Five years ago I wrote a blog about my Nettle and Honey Cake – it went down a treat. Named as; ‘probably the best cake I’ve ever had’ by one enthusiastic forager, I was super pleased the result. Every so often I like to repeat […]
Tag: ulex gallii
Song, verse, sound and rhyme have been used by humans for thousands of years to communicate, respond and express. Sound is an integral part of our daily landscape. It has been used functionally (to explain things) as well as for fun and as an essential […]
Gorse Flower Fudge
Oh my god, I had such hopes with this recipe, I really thought I’d clinched it first time (which happens occasionally, though is definitely not a given). Heating it slowly, the smell of the gorse flowers was divine and the flavour of properly made fudge, just blissful.
I went out early in the morning to pick those coconut smelling gorse flowers and couldn’t stop thinking of the smell of condensed milk and how the flavours would match. When I searched for condensed milk though, I couldn’t find one that wasn’t Nestle brand (I’m still not happy about their ethics around supplying milk formula in developing countries, as well as other things), so I decided to settle for a more traditional recipe instead. Double cream, butter and sugar it was.
Of course, I’m still learning, and I forgot that as the temperature of the sugar rose higher, the sugar flavours got stronger, and the scented gorse flowers sunk below the brown sugar, cream and butter, never to be smelt again. I even tried a second time using half unrefined caster sugar instead (you may know that I don’t use refined sugars, at all, in cooking), though still the gorse was lost.
However, if you like fudge (and I discovered that many of my friends do), this is an awesome sweet treat. So I decided to share it anyway, plus some tips of how not to cook with gorse (all discovered through experience and in hindsight).
Tips for Making Homemade Fudge
Fudge is both easy and measured in terms of time, temperature and effort – go easy on yourself, especially if it doesn’t work first time. Mine didn’t work first time, it’s usually to do with temperature or not stirring it long enough, though sometimes it just isn’t clear why. Mine didn’t set properly so instead I put the batch in the fridge, and when it was cold, cut it into squares and re-rolled them in my fingers into oblong(ish) shapes. They were a kind of delicious toffee fudge.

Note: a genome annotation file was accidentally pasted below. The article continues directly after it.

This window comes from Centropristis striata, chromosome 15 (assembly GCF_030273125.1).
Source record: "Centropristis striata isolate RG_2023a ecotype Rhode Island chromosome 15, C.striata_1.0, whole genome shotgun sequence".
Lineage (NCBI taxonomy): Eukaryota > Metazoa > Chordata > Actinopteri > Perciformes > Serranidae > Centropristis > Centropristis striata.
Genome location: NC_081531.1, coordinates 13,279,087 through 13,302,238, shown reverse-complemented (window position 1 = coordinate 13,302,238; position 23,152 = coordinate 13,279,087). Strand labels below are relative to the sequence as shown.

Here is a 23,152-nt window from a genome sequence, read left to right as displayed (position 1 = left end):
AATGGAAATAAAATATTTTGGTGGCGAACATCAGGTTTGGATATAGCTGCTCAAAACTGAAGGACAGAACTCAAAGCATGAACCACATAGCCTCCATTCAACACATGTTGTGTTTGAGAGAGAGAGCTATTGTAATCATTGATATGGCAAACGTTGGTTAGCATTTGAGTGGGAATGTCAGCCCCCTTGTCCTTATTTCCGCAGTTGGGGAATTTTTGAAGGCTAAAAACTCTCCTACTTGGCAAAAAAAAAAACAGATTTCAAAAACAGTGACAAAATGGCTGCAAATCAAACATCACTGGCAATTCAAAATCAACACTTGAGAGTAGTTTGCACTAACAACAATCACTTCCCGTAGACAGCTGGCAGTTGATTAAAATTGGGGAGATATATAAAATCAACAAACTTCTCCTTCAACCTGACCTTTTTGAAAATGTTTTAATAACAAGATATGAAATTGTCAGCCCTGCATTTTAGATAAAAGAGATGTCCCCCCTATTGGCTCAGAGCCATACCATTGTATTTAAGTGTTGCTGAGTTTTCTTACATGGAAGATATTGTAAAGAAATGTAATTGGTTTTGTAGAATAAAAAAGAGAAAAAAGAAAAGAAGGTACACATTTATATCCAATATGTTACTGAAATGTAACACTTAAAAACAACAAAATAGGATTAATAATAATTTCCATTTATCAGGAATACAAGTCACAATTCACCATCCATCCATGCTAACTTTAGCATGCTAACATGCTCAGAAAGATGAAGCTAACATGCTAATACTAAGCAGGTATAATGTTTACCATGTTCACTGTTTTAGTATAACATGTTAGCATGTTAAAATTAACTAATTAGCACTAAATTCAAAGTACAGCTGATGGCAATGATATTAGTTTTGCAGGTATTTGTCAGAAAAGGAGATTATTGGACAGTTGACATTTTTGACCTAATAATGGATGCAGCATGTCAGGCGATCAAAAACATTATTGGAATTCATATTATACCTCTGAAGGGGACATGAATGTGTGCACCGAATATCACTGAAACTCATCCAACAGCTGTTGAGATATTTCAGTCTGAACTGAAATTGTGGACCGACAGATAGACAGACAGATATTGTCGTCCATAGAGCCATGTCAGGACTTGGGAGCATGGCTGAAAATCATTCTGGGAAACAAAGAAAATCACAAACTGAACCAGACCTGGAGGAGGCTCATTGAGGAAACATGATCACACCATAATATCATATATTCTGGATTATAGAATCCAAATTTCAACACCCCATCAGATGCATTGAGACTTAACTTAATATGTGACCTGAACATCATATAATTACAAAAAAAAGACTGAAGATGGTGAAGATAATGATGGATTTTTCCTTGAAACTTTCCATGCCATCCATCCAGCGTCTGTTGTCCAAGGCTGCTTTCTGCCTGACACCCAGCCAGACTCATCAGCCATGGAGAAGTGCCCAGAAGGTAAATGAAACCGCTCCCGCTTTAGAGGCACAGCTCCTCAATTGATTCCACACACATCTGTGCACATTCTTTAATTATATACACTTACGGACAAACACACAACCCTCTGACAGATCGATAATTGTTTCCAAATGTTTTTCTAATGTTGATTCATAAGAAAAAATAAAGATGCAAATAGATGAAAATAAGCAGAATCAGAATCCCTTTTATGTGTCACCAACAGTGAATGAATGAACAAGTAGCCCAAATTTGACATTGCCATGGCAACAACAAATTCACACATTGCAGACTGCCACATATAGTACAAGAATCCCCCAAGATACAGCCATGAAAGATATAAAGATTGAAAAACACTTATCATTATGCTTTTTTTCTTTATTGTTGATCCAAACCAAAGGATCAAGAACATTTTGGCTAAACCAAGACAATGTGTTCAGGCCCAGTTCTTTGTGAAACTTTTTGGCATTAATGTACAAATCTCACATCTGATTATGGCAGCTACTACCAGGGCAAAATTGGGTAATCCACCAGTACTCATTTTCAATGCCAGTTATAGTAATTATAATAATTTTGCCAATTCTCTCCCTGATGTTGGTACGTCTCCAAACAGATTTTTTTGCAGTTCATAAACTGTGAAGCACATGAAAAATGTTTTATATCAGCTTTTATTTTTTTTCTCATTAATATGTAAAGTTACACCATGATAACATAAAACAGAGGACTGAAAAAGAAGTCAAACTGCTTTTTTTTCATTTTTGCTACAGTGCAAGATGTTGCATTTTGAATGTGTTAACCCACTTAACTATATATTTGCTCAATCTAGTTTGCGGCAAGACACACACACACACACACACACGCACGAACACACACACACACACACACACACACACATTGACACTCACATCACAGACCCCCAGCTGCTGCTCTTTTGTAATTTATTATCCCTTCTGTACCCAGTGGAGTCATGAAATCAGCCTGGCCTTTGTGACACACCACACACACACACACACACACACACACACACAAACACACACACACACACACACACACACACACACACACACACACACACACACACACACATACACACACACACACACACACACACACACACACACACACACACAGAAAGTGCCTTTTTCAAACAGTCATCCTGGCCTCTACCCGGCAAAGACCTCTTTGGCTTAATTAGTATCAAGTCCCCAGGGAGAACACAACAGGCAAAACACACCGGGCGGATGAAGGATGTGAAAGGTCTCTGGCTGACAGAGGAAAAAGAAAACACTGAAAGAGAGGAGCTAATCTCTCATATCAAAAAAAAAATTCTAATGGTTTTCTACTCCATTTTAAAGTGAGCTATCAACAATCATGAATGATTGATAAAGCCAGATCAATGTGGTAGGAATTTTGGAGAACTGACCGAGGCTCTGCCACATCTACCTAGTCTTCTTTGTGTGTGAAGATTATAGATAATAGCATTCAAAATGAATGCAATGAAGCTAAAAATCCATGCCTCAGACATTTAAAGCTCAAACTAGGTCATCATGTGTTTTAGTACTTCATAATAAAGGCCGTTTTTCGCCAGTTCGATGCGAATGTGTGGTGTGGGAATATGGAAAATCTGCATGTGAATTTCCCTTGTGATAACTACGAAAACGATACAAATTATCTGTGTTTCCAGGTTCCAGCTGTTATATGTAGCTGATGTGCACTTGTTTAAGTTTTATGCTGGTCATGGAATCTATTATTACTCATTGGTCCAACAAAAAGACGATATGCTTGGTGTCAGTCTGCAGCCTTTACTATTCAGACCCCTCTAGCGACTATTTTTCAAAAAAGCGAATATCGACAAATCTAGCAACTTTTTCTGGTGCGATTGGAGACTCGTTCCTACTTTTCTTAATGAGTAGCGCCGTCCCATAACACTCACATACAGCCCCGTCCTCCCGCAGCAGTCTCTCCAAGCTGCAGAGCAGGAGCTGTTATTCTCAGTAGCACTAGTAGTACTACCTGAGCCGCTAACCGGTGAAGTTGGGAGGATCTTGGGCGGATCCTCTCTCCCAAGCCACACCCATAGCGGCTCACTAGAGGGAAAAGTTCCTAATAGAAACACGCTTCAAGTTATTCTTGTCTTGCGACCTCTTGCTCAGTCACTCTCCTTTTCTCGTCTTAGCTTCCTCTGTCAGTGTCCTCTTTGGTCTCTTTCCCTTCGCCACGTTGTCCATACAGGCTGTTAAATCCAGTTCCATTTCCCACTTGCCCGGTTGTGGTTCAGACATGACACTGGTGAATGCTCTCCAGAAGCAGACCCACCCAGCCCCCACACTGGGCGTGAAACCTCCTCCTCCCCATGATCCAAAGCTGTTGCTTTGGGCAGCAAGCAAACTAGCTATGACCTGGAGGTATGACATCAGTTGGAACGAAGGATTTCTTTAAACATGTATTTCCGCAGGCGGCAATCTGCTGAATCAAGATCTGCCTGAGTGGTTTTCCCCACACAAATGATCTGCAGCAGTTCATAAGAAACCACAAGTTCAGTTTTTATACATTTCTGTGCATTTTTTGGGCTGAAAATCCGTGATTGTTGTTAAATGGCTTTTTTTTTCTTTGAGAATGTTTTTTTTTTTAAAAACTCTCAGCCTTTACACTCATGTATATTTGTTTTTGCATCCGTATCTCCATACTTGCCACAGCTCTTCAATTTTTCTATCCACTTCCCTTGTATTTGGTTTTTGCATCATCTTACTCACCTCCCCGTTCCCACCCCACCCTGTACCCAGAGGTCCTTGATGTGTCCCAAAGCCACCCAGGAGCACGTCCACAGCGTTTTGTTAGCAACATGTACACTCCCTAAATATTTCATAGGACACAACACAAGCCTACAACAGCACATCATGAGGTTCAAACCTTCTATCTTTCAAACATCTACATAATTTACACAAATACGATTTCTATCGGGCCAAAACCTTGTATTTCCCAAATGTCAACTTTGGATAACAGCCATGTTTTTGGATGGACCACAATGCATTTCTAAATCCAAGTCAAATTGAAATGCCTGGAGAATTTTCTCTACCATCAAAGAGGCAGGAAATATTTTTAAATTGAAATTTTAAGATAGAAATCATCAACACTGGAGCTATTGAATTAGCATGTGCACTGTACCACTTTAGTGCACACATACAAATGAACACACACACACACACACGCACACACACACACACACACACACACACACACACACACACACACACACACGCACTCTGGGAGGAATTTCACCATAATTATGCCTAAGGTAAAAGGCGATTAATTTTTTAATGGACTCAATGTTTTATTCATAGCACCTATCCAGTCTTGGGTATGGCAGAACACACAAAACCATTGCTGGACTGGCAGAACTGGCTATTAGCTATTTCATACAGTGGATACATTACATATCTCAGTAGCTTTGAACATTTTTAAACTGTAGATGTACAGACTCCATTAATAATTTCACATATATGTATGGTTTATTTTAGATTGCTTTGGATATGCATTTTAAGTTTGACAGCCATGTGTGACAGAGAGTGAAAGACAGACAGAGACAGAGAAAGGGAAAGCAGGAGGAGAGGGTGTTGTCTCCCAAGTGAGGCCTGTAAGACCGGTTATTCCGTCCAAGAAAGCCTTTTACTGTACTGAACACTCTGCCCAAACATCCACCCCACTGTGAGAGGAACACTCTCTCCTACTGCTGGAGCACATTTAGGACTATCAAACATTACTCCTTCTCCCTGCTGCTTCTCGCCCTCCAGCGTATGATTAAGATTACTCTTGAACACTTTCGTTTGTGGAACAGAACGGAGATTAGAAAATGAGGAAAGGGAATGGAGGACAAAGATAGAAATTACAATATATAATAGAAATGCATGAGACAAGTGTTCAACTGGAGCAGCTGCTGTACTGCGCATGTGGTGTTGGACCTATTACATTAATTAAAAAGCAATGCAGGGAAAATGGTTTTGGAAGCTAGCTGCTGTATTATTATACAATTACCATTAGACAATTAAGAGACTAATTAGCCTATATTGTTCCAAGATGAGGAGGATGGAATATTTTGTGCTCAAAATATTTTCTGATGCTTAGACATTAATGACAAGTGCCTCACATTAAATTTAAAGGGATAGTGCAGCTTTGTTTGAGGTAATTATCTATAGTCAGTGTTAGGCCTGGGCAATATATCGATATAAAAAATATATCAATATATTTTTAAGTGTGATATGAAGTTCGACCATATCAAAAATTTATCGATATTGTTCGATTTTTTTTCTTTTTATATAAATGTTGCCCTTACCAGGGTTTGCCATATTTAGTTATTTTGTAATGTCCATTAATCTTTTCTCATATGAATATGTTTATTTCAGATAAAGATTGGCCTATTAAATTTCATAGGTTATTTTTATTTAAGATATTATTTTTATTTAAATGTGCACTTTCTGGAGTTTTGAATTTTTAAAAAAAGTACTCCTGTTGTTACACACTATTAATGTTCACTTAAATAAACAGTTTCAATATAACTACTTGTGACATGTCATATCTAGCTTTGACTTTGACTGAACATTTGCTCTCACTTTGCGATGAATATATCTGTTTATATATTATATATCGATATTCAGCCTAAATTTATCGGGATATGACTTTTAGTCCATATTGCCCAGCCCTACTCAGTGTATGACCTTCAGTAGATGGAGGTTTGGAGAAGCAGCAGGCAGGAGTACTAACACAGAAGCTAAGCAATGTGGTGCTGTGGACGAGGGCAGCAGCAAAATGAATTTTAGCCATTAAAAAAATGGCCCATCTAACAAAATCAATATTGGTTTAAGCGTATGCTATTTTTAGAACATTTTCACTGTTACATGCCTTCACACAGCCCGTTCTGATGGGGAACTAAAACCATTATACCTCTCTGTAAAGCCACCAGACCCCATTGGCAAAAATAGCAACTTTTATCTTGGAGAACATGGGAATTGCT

The second batch didn’t set either, so I flattened the cooled mixture and sealed it in a bag and froze (there’s only so much fudge you can eat at once!) The mixture can be semi-defrosted and cut into squares.
Tips for Cooking with Gorse
- Don’t use any strong flavours that might mask the subtle gorse scent (or just go with this ever so subtle flavouring)
- It’s all about infusing and leaving for as long as you can for the flavour to come out
- Infuse into milk, cream or water by bringing to an almost boil, turning off the heat and covering overnight
- Lemon and orange go nicely with gorse, as does coconut (though not all together), it depends what flavour you want
Gorse Flower Fudge
More accurately, a wonderful creamy, buttery tasty fudge recipe which you don’t need to add gorse flowers to (keep them for another recipe), though you can if you want!
350ml double cream
30g gorse petals (outer sepals and stems removed already)
600g light brown sugar
150g golden syrup
pinch of sea salt